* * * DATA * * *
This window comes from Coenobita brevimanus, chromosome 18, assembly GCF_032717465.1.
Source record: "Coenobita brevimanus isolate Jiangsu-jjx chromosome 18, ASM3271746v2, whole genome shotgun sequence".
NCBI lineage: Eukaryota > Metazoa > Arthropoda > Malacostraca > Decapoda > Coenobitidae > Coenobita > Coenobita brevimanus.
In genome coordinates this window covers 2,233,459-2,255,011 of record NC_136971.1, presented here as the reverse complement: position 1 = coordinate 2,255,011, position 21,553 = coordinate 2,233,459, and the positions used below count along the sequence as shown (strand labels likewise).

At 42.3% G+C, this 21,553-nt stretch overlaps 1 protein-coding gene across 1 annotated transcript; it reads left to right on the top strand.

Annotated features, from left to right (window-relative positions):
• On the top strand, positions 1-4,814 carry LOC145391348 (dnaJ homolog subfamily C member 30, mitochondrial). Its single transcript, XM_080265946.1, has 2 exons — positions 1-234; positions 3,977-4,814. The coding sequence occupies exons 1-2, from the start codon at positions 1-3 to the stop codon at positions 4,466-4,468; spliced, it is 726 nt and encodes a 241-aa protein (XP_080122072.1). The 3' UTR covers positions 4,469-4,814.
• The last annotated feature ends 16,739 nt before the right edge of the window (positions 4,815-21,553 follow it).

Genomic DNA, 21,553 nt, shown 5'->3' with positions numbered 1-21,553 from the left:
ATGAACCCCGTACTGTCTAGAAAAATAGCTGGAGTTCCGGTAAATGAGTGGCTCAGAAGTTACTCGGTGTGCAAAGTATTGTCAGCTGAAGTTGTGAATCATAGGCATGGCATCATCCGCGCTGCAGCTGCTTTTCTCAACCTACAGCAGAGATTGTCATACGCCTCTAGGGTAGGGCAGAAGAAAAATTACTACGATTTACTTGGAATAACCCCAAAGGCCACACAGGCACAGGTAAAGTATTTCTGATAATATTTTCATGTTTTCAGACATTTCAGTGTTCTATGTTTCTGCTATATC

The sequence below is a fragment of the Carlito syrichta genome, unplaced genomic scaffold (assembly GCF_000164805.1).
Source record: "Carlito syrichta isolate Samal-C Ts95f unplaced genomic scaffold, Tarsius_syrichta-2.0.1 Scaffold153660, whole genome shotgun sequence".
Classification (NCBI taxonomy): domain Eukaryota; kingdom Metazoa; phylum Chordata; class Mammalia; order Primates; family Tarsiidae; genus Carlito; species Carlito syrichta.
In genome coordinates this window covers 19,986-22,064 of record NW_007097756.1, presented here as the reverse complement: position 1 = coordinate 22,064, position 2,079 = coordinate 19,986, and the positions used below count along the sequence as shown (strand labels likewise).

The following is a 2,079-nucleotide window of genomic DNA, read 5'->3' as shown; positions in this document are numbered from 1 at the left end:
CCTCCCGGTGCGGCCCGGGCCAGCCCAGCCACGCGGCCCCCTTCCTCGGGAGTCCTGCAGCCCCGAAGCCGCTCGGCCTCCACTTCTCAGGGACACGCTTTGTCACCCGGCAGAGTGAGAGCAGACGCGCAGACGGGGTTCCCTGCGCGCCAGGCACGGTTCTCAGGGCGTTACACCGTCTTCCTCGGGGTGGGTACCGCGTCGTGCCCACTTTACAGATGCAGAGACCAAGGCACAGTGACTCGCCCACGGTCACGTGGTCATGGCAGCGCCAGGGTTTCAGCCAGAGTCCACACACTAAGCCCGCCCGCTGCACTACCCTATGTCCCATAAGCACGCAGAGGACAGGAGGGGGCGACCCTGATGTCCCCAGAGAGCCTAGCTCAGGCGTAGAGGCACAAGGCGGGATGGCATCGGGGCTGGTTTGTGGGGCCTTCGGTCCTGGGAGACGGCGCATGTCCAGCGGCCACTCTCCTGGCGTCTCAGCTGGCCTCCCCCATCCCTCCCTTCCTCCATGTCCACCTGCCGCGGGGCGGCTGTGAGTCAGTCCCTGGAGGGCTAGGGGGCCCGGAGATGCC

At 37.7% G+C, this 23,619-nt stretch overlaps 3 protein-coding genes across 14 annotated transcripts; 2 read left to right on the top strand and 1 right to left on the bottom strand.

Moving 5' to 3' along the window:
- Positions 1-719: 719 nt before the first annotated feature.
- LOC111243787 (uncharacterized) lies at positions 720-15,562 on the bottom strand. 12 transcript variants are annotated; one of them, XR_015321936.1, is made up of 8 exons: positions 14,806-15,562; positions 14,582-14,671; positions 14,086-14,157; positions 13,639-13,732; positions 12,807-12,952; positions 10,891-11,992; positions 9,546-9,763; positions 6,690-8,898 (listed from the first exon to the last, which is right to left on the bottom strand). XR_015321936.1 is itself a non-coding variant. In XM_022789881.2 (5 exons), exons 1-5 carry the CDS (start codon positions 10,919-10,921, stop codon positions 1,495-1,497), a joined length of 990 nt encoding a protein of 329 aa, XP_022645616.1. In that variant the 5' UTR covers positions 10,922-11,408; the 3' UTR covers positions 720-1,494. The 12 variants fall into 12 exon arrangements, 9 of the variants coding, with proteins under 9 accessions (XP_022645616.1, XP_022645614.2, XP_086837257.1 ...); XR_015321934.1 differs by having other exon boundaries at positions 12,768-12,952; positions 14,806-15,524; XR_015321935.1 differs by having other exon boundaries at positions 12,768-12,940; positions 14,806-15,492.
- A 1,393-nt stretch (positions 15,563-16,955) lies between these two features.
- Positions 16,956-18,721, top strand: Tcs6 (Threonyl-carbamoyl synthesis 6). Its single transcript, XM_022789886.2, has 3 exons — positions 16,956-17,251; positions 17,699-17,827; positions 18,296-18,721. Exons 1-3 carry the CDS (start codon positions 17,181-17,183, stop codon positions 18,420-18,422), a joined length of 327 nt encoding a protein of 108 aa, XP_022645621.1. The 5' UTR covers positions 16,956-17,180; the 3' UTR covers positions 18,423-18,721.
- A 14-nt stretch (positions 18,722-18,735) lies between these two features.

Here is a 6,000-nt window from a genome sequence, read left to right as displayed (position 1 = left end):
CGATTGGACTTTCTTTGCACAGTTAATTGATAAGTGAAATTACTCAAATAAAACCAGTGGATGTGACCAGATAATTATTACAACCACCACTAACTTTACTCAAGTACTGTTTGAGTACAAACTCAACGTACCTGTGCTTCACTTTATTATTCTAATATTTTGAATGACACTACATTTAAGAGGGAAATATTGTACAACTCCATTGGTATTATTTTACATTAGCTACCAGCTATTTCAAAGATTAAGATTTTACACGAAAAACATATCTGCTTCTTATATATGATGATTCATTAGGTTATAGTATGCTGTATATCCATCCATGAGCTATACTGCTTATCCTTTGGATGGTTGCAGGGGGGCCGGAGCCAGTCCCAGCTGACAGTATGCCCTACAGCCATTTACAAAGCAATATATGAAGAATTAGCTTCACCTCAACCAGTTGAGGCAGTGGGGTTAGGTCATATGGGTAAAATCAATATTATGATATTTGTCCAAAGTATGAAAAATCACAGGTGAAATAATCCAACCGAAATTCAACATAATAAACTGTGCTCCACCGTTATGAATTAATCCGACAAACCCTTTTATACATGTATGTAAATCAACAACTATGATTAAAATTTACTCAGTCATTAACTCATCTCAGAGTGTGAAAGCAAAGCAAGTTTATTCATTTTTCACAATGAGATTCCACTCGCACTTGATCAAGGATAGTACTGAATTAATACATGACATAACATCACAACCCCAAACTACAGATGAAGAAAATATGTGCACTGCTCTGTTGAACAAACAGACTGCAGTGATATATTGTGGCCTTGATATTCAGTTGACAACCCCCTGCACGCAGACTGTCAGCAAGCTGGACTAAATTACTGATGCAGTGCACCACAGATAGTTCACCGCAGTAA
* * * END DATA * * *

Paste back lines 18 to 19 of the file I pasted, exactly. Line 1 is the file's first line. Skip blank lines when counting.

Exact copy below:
Moving 5' to 3' along the window:
- Positions 1-719: 719 nt before the first annotated feature.